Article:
Volume of alcohol legislation ‘beggars belief’ say licensing lawyers

Volume of alcohol legislation ‘beggars belief’ say licensing lawyers

A new alcohol bill at Holyrood has come under fire from licensing lawyers and figures in the trade who say the proliferation of licensing law “beggars belief” and is “a disgrace”.

The Alcohol (Licensing, Public Health and Criminal Justice) (Scotland) Bill, introduced on April 1 by Labour MSP Richard Simpson, has been described by those in the licensed trade as “failing to tackle the real issues affecting the on-trade”.

The bill includes a ban on caffeinated alcoholic drinks as well as restrictions on advertising in off-trade premises.

It also removes boards’ power to put the alcohol purchase age up to 21 for certain off-sales.

In addition, it would close a loophole allowing multiple multi-packs to be sold at a discount; it would bring in drinking banning orders; and it would enlarge the neighbour notification zone for major variation and new applications from four metres to 50 metres.

It makes another proposal lawyers have said will delay the processing of applications – it would double the amount of time a site notice must be displayed to 42 days.

The bill is the sixth piece of legislation on licensing since the Licensing (Scotland) Act 2005 became law, taking into account the Air Weapons and Licensing Bill which is progressing through the Scottish parliament and theAlcohol (Minimum Pricing) Act 2012 which is currently being challenged.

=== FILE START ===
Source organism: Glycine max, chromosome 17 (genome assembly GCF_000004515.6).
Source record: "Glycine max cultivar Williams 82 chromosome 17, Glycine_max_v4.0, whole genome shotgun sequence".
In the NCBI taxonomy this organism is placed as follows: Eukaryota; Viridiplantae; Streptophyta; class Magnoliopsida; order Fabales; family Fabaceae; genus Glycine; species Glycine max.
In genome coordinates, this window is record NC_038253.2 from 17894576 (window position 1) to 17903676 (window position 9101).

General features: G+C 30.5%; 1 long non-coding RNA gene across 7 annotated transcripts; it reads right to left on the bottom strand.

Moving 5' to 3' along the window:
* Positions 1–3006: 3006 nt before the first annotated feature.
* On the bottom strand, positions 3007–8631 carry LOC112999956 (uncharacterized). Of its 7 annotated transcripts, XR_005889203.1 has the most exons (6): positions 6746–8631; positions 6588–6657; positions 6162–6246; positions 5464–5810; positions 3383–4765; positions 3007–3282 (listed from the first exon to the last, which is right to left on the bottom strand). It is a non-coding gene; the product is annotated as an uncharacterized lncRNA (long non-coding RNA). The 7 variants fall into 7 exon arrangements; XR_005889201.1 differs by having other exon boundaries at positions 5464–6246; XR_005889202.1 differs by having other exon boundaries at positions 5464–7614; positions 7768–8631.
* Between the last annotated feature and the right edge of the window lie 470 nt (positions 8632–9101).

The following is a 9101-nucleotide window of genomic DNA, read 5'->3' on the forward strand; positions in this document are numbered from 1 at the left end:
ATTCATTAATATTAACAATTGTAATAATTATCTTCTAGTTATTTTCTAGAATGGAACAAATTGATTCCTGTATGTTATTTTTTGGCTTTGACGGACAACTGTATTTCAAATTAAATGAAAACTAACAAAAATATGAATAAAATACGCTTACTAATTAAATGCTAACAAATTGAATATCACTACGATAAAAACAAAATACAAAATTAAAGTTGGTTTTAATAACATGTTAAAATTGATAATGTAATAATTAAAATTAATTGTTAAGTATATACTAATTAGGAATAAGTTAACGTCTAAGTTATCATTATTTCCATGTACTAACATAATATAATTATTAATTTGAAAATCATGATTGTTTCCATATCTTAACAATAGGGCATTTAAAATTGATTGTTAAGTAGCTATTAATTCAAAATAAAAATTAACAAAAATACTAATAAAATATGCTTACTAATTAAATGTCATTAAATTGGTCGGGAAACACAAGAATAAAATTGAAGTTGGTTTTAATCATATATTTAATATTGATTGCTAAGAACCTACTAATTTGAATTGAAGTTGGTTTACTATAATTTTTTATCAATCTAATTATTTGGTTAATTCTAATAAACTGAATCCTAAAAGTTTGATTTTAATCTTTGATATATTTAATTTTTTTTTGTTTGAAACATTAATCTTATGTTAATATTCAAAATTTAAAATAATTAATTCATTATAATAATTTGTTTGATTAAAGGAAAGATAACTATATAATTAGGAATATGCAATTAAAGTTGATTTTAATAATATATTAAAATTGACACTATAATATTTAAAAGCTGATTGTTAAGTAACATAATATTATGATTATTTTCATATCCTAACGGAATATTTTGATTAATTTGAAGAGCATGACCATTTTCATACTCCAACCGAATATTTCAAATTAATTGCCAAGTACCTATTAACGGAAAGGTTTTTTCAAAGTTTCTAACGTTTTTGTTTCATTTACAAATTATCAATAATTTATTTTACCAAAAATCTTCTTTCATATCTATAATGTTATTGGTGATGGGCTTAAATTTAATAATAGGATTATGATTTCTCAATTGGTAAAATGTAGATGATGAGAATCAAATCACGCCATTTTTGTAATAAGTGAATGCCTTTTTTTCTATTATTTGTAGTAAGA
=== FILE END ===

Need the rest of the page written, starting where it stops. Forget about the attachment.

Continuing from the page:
Lawyers said the amount of licensing legislation – 30 sets of regulations and at least 32 licensing board policy statements – has created problems.

Stephen McGowan of TLT Solicitors (pictured) said the amount of legislation as well as proposed legislation “beggars belief”.

He added: “The bill, if passed, would become the sixth primary piece of legislation to impact on licensing law in Scotland since 2009.

“Surely this is beyond parody? How can a licence holder or member of the public possibly be expected to grasp the law, scattered as it is across so many sources?”

Jack Cummins, licensing director at Hill Brown, said: “Finding the current law in one place has become almost impossible, and that’s simply a disgrace.”

The Scottish Licensed Trade Association chief executive Paul Waterson said: “This is the Labour party trying to get a foothold here and introduce even more legislation. It’s difficult enough to get to grips with all the legislation.

“There’s nothing to attempt to redress the balance of where people are drinking. They should have come out and said something about issues like overprovision and minimum pricing.”

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